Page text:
Pope Francis’ recognition that the only God we experience is the God of Mercy has caused some in the Church including a few leaders to feel an impulse to water down what is essentially a statement of fact or try to explain it away. Who would have thought that we would ever reach the stage when Mercy would be controversial?
St Luke did.
He saw that recognizing the universal need for mercy threatened many within the church from the very beginning.
Today’s gospel is the clearest statement. Jesus begins by directly addressing those who were convinced of their own righteousness.
St Luke has however prepared his way carefully. In the previous chapter, which we read several weeks ago, Jesus told the leaders of the church that they had not the faith of the tiniest seed because they thought that they deserved to be rewarded. Not to coin a phrase “quid pro quo”. They accepted a strict moral code and expected God to reward them. Transactional religion.
They are literally self- righteous. They defined the terms and extent of their relationship with God. There were many groups which would have considered themselves holy and found others profane but for literary convenience Luke pairs off Pharisees with Tax collectors. On the surface the Pharisees were the most observant Jews and the Tax collectors, even if not ostentatiously crooked, were completely indebted to Rome the occupying power. The Pharisees believed they became righteous because of their obedience to the law and needed God only to keep score, a tax collector would never have been able to persuade himself of that.
As Jesus said: When you have done all you have been commanded, say, ‘We are unprofitable servants; we have done what we were obliged to do.’” (Lk 17:10)
Jesus was often in conflict with the Pharisees and this was usually at a meal. Meals are a sign and means of building community. Who you eat with and under what terms will reveal what is your community. The Pharisees showed their skepticism about Jesus from the very beginning of the Gospel. That he welcomed sinners and dined with them was a constant complaint from them (Luke 15:1) They could not conceive of a community with such people and Jesus could not conceive of one without them.
The Pharisees dreamed of the messianic banquet when the messiah would bring all people like themselves together to feast in the presence of their enemies: basically, anyone who was not one of them. Yet Jesus will tell those who believe that they can be a part of the banquet by their own efforts or more directly for being part of the right group that they will be cast out and that ”people will come from the east and the west and from the north and the south and will recline at table in the kingdom of God.” (Lk 13:29).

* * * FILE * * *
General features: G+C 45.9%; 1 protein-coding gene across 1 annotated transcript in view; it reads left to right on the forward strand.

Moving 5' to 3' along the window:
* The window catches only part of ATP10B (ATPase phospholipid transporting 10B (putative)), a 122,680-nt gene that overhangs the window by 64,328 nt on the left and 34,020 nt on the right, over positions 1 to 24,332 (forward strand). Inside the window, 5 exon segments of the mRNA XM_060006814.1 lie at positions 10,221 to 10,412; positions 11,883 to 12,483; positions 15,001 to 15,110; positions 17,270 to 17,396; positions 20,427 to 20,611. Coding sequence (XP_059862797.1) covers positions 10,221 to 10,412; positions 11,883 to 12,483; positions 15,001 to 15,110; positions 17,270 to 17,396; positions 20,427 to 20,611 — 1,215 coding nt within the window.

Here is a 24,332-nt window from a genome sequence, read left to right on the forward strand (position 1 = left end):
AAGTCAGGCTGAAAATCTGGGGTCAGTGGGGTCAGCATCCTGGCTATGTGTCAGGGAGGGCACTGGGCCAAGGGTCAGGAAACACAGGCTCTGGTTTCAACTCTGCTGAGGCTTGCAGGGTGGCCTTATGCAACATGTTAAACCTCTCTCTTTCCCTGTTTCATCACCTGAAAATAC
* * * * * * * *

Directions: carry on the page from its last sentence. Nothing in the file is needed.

For Luke and other writers of scripture how people behaved at meals reveal if they built up or tore down the community of the church. When Luke spoke of the great banquet, he noted that everyone fought for the best seats. This is inherently destructive, and he calls them to task with: “For everyone who exalts himself will be humbled, but the one who humbles himself will be exalted.” (Lk 14:11
Mercy both humbles and exalts everyone and that is profoundly disturbing. The most ancient word for mercy is “rechem“, It is the plural of womb. It is also the word in Aramaic for mercy, the language Jesus spoke daily. A love that is based on the womb shows intimate physical and familial relationships. To even think of difference of degree is ridiculous when we are all brothers, sisters, sons and daughters. Mercy for people of our time and place usually means that someone who has done something wrong is forgiven by a superior and is thus a matter of choice. A modern judge may show mercy to a criminal if he or she finds him worthy of forgiveness but does not have to. Any mother will show mercy because she is a mother and it is her son or daughter. Mercy is shown in a community when each seeks the good of the other which usually includes forgiveness but is not exhausted by it. The social climbers who all the gospel writers satirize would have to change their lives completely.
That everyone who exalts himself will be humbled but he who humbles himself will be exalted appears again in this week’s gospel in the context of prayer.
Luke has a profound if disconcerting insight here and expresses it very skillfully.
Pharisee means “separated one” and this man proves it. He first separates himself from God: “he spoke this prayer to himself” Then he separates himself from other people “I thank you that I am not like the rest of humanity—greedy, dishonest, adulterous—or even like this tax collector” (Lk 18:11). For him to accept mercy – womb love, love that breaks boundaries and walls – would require him to change the way he approached not only other people but God himself. This we can plainly see is unlikely for him, what about us.
As always in Luke we are asked to look at Our Blessed Lady for the model. In the Magnificat she sings:
His mercy is from age to age
to those who fear him.
51 He has shown might with his arm,
dispersed the arrogant of mind and heart (Lk 1:50–51).
His mercy is real and is experienced by those who seek power and position as destructive. The next line is:
He has thrown down the rulers from their thrones
but lifted up the lowly. (Lk 1:52).
Mercy as womb love should be feared but we should be like the tax collector today and seek it and pray, that like Mary, we will be embrace it.
There is however one more step and it is a difficult one. One of the beatitudes in Luke is:
Be merciful as your Father is merciful (Lk 6:36)
Those who receive mercy are meant to show it as well. Bring it to the world around them. So much of the world we see is the product of the merciless. Its power is all around us, but we are assured that mercy is of God and more powerful than anything the world can produce. Be powerful, set the world aright, be merciful.